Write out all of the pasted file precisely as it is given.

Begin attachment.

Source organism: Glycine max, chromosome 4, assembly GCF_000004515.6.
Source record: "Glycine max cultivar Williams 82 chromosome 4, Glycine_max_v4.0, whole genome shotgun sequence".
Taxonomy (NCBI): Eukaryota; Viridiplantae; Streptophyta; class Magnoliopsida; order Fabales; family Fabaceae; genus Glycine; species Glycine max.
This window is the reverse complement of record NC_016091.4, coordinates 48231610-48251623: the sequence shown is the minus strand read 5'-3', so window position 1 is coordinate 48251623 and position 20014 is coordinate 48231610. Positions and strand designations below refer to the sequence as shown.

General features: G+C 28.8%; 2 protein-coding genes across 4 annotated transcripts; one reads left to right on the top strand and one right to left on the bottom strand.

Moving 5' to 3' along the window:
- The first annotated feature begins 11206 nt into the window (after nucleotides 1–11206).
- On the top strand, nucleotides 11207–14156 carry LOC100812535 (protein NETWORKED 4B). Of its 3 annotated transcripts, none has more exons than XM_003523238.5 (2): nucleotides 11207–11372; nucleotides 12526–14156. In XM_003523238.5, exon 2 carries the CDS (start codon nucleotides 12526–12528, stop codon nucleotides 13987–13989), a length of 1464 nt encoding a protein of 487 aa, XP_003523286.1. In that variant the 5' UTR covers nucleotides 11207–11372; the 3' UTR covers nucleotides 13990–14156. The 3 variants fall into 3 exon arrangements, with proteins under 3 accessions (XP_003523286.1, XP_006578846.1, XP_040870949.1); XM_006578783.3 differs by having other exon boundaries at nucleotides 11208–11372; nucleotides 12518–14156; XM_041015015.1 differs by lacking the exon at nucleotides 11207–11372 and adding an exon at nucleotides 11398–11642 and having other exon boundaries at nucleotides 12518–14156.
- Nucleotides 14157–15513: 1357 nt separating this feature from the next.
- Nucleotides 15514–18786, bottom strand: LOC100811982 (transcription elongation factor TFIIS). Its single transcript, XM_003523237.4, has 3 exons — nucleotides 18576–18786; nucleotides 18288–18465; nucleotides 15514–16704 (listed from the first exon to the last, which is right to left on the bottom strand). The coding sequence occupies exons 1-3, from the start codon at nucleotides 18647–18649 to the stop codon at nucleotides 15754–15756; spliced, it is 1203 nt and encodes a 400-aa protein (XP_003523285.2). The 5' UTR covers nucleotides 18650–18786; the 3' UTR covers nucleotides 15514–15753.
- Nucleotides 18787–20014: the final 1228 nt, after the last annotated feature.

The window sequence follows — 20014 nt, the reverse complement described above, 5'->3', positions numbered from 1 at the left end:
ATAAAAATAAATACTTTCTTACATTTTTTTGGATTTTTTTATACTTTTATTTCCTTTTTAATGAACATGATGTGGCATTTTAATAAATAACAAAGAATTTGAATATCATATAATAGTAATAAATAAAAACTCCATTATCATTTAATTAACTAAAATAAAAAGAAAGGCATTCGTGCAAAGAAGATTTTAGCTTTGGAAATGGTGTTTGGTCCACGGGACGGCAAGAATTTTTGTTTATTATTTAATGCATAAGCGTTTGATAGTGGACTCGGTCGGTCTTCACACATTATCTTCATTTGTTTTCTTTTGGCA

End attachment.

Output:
Source organism: Glycine max, chromosome 4, assembly GCF_000004515.6.
Source record: "Glycine max cultivar Williams 82 chromosome 4, Glycine_max_v4.0, whole genome shotgun sequence".
Taxonomy (NCBI): Eukaryota; Viridiplantae; Streptophyta; class Magnoliopsida; order Fabales; family Fabaceae; genus Glycine; species Glycine max.
This window is the reverse complement of record NC_016091.4, coordinates 48231610-48251623: the sequence shown is the minus strand read 5'-3', so window position 1 is coordinate 48251623 and position 20014 is coordinate 48231610. Positions and strand designations below refer to the sequence as shown.

General features: G+C 28.8%; 2 protein-coding genes across 4 annotated transcripts; one reads left to right on the top strand and one right to left on the bottom strand.

Moving 5' to 3' along the window:
- The first annotated feature begins 11206 nt into the window (after nucleotides 1–11206).
- On the top strand, nucleotides 11207–14156 carry LOC100812535 (protein NETWORKED 4B). Of its 3 annotated transcripts, none has more exons than XM_003523238.5 (2): nucleotides 11207–11372; nucleotides 12526–14156. In XM_003523238.5, exon 2 carries the CDS (start codon nucleotides 12526–12528, stop codon nucleotides 13987–13989), a length of 1464 nt encoding a protein of 487 aa, XP_003523286.1. In that variant the 5' UTR covers nucleotides 11207–11372; the 3' UTR covers nucleotides 13990–14156. The 3 variants fall into 3 exon arrangements, with proteins under 3 accessions (XP_003523286.1, XP_006578846.1, XP_040870949.1); XM_006578783.3 differs by having other exon boundaries at nucleotides 11208–11372; nucleotides 12518–14156; XM_041015015.1 differs by lacking the exon at nucleotides 11207–11372 and adding an exon at nucleotides 11398–11642 and having other exon boundaries at nucleotides 12518–14156.
- Nucleotides 14157–15513: 1357 nt separating this feature from the next.
- Nucleotides 15514–18786, bottom strand: LOC100811982 (transcription elongation factor TFIIS). Its single transcript, XM_003523237.4, has 3 exons — nucleotides 18576–18786; nucleotides 18288–18465; nucleotides 15514–16704 (listed from the first exon to the last, which is right to left on the bottom strand). The coding sequence occupies exons 1-3, from the start codon at nucleotides 18647–18649 to the stop codon at nucleotides 15754–15756; spliced, it is 1203 nt and encodes a 400-aa protein (XP_003523285.2). The 5' UTR covers nucleotides 18650–18786; the 3' UTR covers nucleotides 15514–15753.
- Nucleotides 18787–20014: the final 1228 nt, after the last annotated feature.

The window sequence follows — 20014 nt, the reverse complement described above, 5'->3', positions numbered from 1 at the left end:
ATAAAAATAAATACTTTCTTACATTTTTTTGGATTTTTTTATACTTTTATTTCCTTTTTAATGAACATGATGTGGCATTTTAATAAATAACAAAGAATTTGAATATCATATAATAGTAATAAATAAAAACTCCATTATCATTTAATTAACTAAAATAAAAAGAAAGGCATTCGTGCAAAGAAGATTTTAGCTTTGGAAATGGTGTTTGGTCCACGGGACGGCAAGAATTTTTGTTTATTATTTAATGCATAAGCGTTTGATAGTGGACTCGGTCGGTCTTCACACATTATCTTCATTTGTTTTCTTTTGGCA